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Re: A chicken in every pot and a SSD in every computer
« Reply #27 on: April 11, 2013, 09:10:31 AM »

Rienzphotoz

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Re: A chicken in every pot and a SSD in every computer
« Reply #28 on: April 11, 2013, 09:16:52 AM »
I am aware that SSD will significantly increase the start up times and read/write times but I have a specific question regarding the the performance of Adobe CS6, Lightroom 4.4, Final Cut Pro etc, with an SSD:
I currently have a Mac Book Pro Mid 2010 (OSX 10.8.3) with 16 GB DDR 3 RAM, 750GB HDD, 2.9 GHz intel Core i7 processor, and all of the above programs work perfectly, I have no issue at all, but what I want to know is will upgrading to an SSD will have a significant performance improvement after those programs have been launched?

It is a little like a DSLR, there are many components that make it better.

I am no fan of anything "Apple" and I recommend the high end Lenovo or Dell machines for heavy image, engineering apps and HD video etc.

That aside, it will give you a boost upgrading to an SSD if all the components are correctly in place and aligned. The CPU plays a major part, the video card again is extremely important, your RAM and the type of RAM etc. Plus a lot of people forget the bus, if you connect an SSD to a SATA 2 bus then performance will be limited. I think 3 (GB/s) is the latest (not sure though), so no matter what the SSD claims is the read/write speed if your laptop cannot handle those speeds you just won't get them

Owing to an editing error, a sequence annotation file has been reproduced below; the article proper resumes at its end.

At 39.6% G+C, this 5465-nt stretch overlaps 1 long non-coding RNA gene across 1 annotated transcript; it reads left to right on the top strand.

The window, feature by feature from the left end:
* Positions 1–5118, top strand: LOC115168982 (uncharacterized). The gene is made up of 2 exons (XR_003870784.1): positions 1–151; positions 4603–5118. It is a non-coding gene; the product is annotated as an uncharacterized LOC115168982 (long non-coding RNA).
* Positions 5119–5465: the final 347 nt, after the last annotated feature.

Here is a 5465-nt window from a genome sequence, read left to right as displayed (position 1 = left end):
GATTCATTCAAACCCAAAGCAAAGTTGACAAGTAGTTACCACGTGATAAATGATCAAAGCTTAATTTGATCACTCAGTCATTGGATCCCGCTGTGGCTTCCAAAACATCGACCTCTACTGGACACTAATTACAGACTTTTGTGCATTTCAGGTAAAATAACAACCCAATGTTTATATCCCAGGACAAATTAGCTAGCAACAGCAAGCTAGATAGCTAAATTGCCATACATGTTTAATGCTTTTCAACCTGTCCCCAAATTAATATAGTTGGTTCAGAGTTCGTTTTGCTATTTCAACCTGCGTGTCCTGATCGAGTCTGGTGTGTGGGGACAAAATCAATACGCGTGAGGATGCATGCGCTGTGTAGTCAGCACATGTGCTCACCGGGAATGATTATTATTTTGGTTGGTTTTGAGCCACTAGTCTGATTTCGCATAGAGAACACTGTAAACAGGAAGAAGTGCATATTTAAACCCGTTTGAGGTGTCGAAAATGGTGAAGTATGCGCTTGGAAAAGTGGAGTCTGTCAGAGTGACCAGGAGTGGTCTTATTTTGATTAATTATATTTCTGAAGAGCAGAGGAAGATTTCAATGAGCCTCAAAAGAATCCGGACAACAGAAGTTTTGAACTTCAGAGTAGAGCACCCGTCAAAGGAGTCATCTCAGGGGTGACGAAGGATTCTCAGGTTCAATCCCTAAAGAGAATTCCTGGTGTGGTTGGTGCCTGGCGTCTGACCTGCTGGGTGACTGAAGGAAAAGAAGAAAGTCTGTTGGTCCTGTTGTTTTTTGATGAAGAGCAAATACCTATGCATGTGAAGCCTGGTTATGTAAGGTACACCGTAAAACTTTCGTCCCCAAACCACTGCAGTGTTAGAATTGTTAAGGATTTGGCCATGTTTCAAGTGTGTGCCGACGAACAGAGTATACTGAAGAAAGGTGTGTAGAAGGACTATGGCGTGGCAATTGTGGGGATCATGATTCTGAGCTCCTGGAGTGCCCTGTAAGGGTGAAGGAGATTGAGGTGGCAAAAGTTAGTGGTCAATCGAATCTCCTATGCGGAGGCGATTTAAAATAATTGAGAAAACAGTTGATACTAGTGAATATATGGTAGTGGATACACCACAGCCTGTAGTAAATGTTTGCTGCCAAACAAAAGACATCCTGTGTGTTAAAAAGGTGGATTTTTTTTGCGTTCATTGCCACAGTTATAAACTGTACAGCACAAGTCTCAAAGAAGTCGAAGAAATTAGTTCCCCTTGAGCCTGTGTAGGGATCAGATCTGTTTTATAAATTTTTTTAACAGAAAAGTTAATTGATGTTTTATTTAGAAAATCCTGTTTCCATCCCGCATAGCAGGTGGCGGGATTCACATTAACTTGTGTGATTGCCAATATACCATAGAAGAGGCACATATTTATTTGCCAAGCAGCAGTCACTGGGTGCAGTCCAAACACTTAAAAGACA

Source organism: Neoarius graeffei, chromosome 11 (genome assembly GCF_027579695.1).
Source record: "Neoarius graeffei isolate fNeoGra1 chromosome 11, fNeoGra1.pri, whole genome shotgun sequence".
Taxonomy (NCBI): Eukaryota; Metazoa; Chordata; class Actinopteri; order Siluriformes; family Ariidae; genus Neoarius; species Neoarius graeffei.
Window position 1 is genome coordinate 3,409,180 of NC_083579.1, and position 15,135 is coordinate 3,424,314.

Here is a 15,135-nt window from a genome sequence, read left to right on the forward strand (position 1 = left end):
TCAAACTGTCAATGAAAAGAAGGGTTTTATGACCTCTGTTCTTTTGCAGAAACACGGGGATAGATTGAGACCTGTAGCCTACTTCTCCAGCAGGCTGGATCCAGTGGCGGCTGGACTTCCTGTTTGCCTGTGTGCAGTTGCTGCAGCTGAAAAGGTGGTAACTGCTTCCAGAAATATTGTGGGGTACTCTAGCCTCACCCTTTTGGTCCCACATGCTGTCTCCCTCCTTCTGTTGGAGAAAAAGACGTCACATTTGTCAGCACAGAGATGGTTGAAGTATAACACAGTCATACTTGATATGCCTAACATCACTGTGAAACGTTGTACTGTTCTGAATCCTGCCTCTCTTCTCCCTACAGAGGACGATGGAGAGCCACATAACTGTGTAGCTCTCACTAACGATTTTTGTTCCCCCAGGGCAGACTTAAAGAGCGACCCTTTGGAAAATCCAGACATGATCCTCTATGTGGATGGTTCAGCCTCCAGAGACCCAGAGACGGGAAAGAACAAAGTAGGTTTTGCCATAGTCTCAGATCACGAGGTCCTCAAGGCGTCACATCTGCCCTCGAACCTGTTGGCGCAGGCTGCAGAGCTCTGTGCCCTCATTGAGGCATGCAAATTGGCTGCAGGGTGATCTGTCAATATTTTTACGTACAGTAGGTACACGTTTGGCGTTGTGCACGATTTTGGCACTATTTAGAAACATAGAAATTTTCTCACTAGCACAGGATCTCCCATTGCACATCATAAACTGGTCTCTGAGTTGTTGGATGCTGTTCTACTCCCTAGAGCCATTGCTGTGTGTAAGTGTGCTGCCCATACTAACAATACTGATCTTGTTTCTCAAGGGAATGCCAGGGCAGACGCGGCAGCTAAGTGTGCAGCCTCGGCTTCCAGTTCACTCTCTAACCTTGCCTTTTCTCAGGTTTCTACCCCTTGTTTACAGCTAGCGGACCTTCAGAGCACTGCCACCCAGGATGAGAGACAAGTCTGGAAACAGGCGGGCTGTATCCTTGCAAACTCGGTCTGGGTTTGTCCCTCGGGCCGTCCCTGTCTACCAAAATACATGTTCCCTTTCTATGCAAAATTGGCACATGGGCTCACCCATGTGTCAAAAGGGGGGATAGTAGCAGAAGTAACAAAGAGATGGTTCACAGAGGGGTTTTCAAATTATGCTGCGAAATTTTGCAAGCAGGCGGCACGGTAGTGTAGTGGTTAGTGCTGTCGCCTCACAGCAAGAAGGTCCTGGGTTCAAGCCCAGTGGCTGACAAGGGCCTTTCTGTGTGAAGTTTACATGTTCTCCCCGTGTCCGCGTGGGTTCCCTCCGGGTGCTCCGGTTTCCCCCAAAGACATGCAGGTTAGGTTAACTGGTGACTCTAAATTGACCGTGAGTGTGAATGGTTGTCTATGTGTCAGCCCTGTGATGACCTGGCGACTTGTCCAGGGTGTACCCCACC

My laptop currently has two SSDs in it and could have four, but for me the main advantage with SSD (apart from the speed) is how quiet they are. Really makes a difference to your day if you work somewhere very quiet.

So would I recommend an SSD, definitely. Do I recommend upgrading a current laptop from a 750GB spin drive with all the headaches that that entails? That is the major question imho. Personally, I probably would wait until you want to upgrade your entire laptop. But if you are comfortable technically moving from a 750GB spin to a SSD then why not.
Thanks for your reply ... unfortunately it does not answer my question. My question is very specific, i.e. "will upgrading to an SSD have a significant performance improvement specifically for CS6, LR 4.4 & Final Cut Pro, after they have been launched?
I also use a Dell Alienware Mx14 (2012 version Core i7) which has a dedicated graphic card, yet the MacBook Pro outperforms but my question, about SSD replacment, remains the same for either systems.

It will help with program start up but after the program starts for the most part everything is in your RAM.  So for the most part no additional help after start up.  Write should be faster so that may be the only noticeable increase.
Thanks for replying to my specific question ... appreciate that.
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Pi

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Re: A chicken in every pot and a SSD in every computer
« Reply #29 on: April 11, 2013, 09:27:33 AM »
There are still mechanical HDs in use?

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Re: A chicken in every pot and a SSD in every computer
« Reply #29 on: April 11, 2013, 09:27:33 AM »